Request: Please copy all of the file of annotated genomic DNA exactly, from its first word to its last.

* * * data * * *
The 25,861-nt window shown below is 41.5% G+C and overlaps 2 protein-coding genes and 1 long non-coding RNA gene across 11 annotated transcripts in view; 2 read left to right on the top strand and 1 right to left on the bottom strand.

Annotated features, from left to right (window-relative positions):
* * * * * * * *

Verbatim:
The 25,861-nt window shown below is 41.5% G+C and overlaps 2 protein-coding genes and 1 long non-coding RNA gene across 11 annotated transcripts in view; 2 read left to right on the top strand and 1 right to left on the bottom strand.

Annotated features, from left to right (window-relative positions):